I could pick several examples of macro-level editing in my own writing. The best example I have is from the first novel I ever wrote - a deer-hunting horror story that I wrote back in college. The reason this one may be the best to choose from at this point is because, as a writer in the pre-infancy of his career, I was naive in the realistic-ness of the story. Certainly, with it being horror-genre, it's a story that could never happen, but in that world under those conditions with those characters, would the overall story be realistic in how it emerges. Turns out it doesn't.
The gist of the story was a group of four friends who go out hunting each year in the wilds of northern Minnesota, and they found themselves immersed in a killing spree with an undead monster--who just happened to be their best friend who went missing years ago. Anyway, in the story, the monster killed between thirty and forty people.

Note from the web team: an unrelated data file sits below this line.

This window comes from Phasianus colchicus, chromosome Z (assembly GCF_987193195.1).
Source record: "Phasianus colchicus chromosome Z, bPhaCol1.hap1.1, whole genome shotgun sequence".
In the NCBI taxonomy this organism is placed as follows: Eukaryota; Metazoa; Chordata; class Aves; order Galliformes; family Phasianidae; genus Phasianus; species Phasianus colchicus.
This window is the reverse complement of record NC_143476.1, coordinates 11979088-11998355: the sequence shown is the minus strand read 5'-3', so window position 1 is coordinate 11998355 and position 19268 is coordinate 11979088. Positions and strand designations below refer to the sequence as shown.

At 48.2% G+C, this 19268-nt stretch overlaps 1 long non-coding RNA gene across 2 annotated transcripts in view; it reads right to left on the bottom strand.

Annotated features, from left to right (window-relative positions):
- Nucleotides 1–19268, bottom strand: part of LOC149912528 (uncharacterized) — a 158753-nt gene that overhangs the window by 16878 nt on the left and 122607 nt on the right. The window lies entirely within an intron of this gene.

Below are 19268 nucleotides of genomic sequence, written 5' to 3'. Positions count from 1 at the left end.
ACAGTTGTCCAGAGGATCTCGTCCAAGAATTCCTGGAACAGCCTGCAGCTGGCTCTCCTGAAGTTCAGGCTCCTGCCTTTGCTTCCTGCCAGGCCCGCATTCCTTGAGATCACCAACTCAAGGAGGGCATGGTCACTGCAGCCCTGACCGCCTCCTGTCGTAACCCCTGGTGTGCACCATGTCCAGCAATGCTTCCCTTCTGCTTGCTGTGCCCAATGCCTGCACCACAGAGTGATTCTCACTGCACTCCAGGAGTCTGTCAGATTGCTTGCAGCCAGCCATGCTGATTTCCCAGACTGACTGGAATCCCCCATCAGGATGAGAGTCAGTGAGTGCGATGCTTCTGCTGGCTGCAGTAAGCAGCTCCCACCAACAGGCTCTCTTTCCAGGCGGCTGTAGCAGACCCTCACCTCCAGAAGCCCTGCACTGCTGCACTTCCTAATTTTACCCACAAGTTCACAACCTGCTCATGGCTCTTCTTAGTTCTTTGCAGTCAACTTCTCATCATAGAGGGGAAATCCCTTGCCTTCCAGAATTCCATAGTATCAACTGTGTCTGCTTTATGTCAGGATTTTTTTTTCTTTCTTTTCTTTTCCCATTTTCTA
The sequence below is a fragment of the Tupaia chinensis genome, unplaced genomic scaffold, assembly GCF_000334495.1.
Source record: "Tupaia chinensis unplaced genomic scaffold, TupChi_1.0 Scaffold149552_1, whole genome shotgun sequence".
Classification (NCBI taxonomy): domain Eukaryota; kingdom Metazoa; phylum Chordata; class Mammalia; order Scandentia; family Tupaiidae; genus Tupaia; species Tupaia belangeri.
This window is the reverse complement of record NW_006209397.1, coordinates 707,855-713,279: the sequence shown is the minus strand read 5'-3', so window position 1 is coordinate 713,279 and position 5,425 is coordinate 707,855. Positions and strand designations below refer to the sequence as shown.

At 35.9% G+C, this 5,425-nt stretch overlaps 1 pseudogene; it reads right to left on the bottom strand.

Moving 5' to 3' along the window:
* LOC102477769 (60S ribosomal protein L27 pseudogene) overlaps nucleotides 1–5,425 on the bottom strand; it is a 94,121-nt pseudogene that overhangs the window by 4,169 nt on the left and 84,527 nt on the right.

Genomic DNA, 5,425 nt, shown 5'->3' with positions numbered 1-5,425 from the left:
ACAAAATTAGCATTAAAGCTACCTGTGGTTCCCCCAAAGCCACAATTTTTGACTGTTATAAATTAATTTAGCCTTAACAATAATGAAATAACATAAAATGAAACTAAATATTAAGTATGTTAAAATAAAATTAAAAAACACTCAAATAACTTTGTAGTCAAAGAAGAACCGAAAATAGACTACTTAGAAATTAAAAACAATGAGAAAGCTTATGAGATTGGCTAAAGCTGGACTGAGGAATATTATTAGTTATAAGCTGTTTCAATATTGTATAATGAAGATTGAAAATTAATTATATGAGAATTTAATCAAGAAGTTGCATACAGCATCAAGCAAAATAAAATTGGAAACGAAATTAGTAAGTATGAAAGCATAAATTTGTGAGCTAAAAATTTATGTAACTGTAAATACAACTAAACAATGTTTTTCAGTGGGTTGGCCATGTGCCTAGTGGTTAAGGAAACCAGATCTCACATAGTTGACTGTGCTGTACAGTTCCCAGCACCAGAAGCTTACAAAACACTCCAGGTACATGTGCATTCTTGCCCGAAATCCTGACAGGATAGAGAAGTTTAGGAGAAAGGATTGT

Do you see a problem with that?
You may not, but if you were to thread that with the rest of the story, it was all up to the local Sheriff's department to solve, without the help of the FBI or even the Minnesota BCA and without the governor calling in the National Guard to keep the peace. Also, if there's a killing spree nowadays that involve even a handful of people, the media flocks to it like flies on shit. In my story the media was non-existent. Not that I needed the media, but I should've at least written a little about it.
In the end, the number of killings were greatly reduced - it's a novel that needs a lot of work (for crying out loud, it was my first novel; of course it's going to need a lot of work) but it will be published some time down the road.
I could go on and on with examples, but for now I'll leave it here.